That's some game, eh? Enforcement of the contempt power falls to the U.S. Attorneys -- the political strong-arming and contamination of which brought us to this crisis in the first place. Heck, you'd almost think they... planned it.

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Respect My Authori-TAH!

Here's the transcript of Bush's petulant, pissy-pants press conference. He essentially restated the offer to get Rove and Miers to be "interviewed" by Congress without being under oath, because they need to be given the freedom to lie. These are the nut grafs:

These extraordinary steps offered today to the majority in Congress demonstrate a reasonable solution to the issue. However, we will not go along with a partisan fishing expedition aimed at honorable public servants.

The initial response by Democrats unfortunately shows some appear more interested in scoring political points than in learning the facts. It will be regrettable if they choose to head down the partisan road of issuing subpoenas and demanding show trials when I have agreed to make key White House officials and documents available.

I have proposed a reasonable way to avoid an impasse. I hope they don't choose confrontation. I will oppose any attempts to subpoena White House officials.

These are typical macho intimidation tactics by the President here, designed to actually force a Constitutional showdown. I learned today that if Rove and Miers refuse to appear while under subpoena and are found in contempt of Congress, the US ATTORNEY'S OFFICE is responsible for prosecuting them. You know, the office that just purged itself of everyone but "loyal Bushies" and made sure that anyone going after Republican corruption or insufficiently going after Democratic corruption was dumped on their ass.

Bush would rather make this about the White House v. the Democratic Congress than the White House v. the law. He's asserting supreme executive powers that are nowhere to be found in the Constitution in the hopes that the Senate and House Judiciary Committees will blink first. For crying out loud, he's even lost Tom Tancredo.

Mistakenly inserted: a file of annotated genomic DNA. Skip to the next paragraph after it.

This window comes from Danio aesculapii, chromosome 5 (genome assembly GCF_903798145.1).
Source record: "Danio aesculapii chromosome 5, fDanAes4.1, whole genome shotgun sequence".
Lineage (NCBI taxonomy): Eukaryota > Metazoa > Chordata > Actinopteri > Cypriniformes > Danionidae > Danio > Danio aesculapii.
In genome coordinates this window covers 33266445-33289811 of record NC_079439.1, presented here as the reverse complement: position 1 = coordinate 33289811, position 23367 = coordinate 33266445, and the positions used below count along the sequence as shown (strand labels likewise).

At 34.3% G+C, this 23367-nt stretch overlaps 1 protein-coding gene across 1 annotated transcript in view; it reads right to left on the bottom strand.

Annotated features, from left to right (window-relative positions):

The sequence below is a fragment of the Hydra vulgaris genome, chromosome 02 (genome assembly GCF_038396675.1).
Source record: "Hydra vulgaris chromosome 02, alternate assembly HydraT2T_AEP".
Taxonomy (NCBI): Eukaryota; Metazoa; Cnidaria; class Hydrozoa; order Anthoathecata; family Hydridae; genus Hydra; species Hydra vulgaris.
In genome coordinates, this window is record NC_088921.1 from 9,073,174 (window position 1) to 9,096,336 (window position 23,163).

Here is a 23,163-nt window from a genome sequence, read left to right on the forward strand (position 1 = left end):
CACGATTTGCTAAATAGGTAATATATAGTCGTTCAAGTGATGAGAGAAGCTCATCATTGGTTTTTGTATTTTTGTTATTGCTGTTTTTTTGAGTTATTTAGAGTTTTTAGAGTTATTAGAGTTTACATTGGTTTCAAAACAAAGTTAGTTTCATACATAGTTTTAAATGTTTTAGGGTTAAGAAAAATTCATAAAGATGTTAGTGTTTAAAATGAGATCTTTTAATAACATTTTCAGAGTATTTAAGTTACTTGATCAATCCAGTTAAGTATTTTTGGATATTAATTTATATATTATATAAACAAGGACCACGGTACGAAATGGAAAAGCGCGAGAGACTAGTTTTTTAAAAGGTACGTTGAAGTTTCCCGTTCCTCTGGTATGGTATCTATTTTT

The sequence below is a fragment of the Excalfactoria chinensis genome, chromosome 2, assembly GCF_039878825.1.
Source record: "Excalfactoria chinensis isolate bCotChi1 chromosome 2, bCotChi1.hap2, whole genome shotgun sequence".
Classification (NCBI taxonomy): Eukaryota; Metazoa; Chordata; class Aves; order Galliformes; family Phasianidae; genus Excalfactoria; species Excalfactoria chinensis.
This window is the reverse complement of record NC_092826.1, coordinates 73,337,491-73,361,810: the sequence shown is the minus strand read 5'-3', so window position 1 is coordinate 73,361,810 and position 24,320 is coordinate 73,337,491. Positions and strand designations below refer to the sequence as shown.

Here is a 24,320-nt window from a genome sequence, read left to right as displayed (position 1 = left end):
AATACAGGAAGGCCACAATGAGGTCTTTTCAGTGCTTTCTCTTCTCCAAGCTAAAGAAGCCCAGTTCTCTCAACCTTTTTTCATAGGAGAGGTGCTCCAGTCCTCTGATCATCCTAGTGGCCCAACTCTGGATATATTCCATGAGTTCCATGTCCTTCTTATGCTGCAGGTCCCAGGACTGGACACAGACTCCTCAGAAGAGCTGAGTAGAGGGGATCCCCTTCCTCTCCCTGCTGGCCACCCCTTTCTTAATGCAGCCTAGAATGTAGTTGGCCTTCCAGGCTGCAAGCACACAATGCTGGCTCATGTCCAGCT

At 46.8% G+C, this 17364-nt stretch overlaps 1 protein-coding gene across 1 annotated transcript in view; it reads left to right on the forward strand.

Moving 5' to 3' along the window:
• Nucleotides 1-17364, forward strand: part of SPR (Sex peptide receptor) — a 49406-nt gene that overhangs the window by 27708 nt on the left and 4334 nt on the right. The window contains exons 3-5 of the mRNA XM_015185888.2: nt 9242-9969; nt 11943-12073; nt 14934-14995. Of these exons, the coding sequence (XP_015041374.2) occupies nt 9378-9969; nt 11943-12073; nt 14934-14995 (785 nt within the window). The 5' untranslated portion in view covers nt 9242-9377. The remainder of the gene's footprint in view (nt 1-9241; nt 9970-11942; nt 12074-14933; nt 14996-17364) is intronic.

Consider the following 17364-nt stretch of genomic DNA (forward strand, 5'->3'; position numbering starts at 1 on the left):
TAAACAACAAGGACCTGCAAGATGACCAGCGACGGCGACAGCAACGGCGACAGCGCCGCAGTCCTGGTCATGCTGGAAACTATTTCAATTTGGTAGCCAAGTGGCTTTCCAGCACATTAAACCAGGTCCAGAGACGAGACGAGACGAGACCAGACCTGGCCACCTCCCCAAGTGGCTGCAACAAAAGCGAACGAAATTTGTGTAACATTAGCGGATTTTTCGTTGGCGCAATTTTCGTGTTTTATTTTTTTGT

Bush never gets angrier than when he's told he has to face up to responsibility. He doesn't respect the rules of government and thinks they should all be subservient to his will. This is a big game of chicken and the tribalists in the Republican Party will have no problem lining up behind their standard-bearer on this one. Stay strong, Democrats. This is about who you are.

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The Ninth Prosecutor

The President's remarks on the US Attorney scandal were the same kind of out-of-touch obstructionism and intimidation we've come to expect (he's essentially daring Congress to initiate a Constitutional showdown), so no need to replay it here. But Sen. Feinstein is pulling at another thread of the scandal, one little remarked-upon but potentially significant. It's about a legislator essentially bribing a prosecutor to get her off the trail.

Sen. Dianne Feinstein said Tuesday she wants answers about the departure of the former U.S. attorney in Los Angeles, who resigned last October before the Justice Department's dismissal of eight other U.S. attorneys sparked controversy.

"I have questions about Debra Yang's departure and I can't answer those questions right at this time," Feinstein, D-Calif. and a member of the Senate Judiciary Committee, told reporters in response to a question. "Was she asked to resign, and if so, why? We have to ferret that out."

Here's the real scoop: In May 2006, Debra Wong Yang was beginning work on the investigation of Rep. Jerry Lewis, the former chair of the House Appropriations Committee who was being scrutinized over handing out defense earmarks to political friends. Within a few months, Yang resigned... to work for the law firm representing Lewis.

About five months before Yang's departure her office had opened an investigation into ties between Rep. Jerry Lewis, R-Calif., and a lobbyist. When Yang left her U.S. attorney's job she went to work for Gibson, Dunn & Crutcher LLP, the firm where Lewis' legal team works, but government rules required that she recuse herself from that case or any other she was involved with while a government prosecutor.

The Lewis case is connected to the ongoing corruption investigation in San Diego that began with the 2005 conviction of former GOP Rep. Randy "Duke" Cunningham, who is serving jail time for bribery. Former U.S. attorney Carol Lam in San Diego, who was among those dismissed last year, was prosecuting that case. Feinstein contends that Lam's dismissal had something to do with the her role in the Cunningham investigation, though the Justice Department denies it.